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Title: Immunotoxic biomarkers of anthropogenic impact in marine invertebrates.
Author: Smith, Karen Lesley.
ISNI:       0000 0000 4314 5745
Awarding Body: University of Plymouth
Current Institution: University of Plymouth
Date of Award: 2002
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Many chemicals enter the marine environment as a result of human activities where they are available to exert a range of effects upon biota. Research has previously focused on the effects of chemicals upon various biological functions of biota in situ. However the impact of chemicals with immunotoxic functions has received little attention. The current research focused on the immunotoxicity of environmental pollutants on marine invertebrates, primarily Mytilus edulis. The aim of the research was to determine to what extent immune function altered in M edulis following exposure to environmental contaminants and how these alterations could be measured and incorporated into environmental monitoring programmes. Exposure of M edulis to the immunotoxicants copper and tributyltin in the laboratory indicated that biochemical measures of immune function were too sensitive for experimental manipulations to be used as biomarkers of pollution-induced stress. However, cellular analysis of immune function, as measured by an adapted immunotoxicity assay in combination with a measure of cell viability, was responsive to pollution-induced stress in a concentration-dependant manner. Cellular immune activity appeared to be regulated by the cytokine IL-1 and involved the release of lytic factors from haemocyte populations. Field evaluation of the immunotoxicity assay in New Bedford Harbour, USA, indicated that environmental contaminants within the estuary had an immuntoxic effect upon in situ mussel populations. The measure of immunotoxicity in mussel populations in New Bedford Harbour was a more sensitive measure of environmental impact than routinely used biomarkers such as lysosomal neutral red, cardiac monitoring and condition index. The immunotoxicity assay is therefore proposed as a sensitive, low cost and reliable biomarker of effect in mussel populations both in the laboratory and the field.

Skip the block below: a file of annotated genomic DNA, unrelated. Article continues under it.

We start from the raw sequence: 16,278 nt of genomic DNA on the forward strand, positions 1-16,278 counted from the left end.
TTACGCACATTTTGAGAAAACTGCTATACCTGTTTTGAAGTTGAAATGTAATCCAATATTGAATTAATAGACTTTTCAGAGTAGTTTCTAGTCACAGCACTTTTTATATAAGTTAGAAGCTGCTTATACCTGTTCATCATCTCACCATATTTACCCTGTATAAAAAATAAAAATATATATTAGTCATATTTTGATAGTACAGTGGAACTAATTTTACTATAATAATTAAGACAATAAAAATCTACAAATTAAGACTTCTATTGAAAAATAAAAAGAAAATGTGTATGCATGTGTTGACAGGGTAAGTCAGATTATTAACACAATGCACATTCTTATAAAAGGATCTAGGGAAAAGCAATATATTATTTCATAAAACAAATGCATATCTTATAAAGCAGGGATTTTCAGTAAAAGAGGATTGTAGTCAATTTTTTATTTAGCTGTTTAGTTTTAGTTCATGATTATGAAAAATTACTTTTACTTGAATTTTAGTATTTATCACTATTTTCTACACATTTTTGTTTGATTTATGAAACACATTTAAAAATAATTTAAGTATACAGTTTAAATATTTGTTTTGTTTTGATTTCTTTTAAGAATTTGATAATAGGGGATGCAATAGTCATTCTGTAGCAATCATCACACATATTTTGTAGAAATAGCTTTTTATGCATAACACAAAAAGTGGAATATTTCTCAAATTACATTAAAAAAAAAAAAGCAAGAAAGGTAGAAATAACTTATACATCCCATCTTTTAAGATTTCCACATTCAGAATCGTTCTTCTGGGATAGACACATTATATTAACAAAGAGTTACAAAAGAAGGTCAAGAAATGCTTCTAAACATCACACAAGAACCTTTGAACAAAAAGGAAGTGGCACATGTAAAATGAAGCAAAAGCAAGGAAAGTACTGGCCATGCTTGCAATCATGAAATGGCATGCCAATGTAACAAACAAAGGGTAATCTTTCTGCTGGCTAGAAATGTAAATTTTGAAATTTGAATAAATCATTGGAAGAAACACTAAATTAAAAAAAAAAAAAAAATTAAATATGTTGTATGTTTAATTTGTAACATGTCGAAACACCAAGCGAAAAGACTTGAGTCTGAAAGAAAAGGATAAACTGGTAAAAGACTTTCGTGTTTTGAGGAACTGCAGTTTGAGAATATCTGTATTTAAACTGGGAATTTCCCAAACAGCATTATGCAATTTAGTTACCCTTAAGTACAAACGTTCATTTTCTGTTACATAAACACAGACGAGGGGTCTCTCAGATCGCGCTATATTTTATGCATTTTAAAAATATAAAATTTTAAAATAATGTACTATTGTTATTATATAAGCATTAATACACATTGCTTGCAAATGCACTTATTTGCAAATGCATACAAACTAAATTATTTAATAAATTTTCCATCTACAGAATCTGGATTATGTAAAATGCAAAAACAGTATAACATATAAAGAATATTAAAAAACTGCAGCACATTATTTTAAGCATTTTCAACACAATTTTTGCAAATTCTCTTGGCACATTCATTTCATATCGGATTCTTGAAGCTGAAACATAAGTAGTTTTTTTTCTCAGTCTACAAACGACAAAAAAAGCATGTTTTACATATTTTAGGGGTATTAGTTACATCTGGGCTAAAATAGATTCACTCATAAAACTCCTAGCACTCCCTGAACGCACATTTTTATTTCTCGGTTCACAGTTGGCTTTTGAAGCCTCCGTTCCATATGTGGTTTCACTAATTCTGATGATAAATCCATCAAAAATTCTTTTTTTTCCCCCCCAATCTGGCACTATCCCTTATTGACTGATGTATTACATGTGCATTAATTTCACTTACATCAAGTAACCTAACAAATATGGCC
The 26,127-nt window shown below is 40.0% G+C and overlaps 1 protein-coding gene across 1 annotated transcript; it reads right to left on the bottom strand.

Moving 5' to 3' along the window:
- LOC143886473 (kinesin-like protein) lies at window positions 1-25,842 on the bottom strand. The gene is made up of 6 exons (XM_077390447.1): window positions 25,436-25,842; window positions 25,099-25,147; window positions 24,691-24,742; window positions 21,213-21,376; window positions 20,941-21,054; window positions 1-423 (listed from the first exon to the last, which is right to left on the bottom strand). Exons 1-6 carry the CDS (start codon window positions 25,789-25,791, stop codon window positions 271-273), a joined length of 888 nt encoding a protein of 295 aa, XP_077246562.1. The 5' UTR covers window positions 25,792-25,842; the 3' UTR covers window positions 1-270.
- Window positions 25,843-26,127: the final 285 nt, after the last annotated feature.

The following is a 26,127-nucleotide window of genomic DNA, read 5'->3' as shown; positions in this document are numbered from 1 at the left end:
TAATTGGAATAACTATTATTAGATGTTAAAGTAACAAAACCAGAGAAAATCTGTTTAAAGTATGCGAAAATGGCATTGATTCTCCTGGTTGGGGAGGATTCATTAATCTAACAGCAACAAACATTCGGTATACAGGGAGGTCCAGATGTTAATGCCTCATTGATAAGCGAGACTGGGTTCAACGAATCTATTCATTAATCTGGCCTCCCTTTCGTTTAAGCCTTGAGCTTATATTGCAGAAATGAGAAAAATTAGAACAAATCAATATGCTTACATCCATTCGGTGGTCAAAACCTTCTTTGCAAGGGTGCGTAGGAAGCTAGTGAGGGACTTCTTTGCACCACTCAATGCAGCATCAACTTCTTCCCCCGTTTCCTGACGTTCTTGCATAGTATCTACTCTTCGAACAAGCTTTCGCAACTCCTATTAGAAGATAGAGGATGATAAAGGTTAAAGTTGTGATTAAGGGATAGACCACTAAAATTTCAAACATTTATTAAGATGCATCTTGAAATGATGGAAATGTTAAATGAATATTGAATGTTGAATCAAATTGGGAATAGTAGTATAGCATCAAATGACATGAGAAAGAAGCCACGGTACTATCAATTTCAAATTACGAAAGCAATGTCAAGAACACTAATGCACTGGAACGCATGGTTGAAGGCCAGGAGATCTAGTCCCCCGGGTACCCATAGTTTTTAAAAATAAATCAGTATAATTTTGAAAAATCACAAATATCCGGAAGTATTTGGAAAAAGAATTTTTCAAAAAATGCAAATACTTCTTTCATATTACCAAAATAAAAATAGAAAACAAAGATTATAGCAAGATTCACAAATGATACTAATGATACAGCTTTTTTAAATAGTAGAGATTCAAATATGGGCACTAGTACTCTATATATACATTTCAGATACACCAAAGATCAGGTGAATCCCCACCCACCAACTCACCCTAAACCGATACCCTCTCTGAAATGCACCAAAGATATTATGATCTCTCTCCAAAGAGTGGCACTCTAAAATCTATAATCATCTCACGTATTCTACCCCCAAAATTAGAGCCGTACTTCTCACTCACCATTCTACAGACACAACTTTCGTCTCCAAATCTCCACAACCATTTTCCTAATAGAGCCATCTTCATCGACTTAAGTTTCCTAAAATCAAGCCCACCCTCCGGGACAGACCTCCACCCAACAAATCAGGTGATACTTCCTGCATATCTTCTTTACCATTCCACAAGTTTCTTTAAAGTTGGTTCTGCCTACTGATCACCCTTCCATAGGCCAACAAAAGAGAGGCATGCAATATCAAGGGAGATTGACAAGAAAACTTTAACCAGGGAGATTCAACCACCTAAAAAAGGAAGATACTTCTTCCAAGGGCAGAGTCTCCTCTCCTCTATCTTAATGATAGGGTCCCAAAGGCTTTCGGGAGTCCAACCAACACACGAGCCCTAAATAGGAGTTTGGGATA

Supervisor: Not available Sponsor: Not available
Qualification Name: Thesis (Ph.D.) Qualification Level: Doctoral
EThOS ID:  DOI: Not available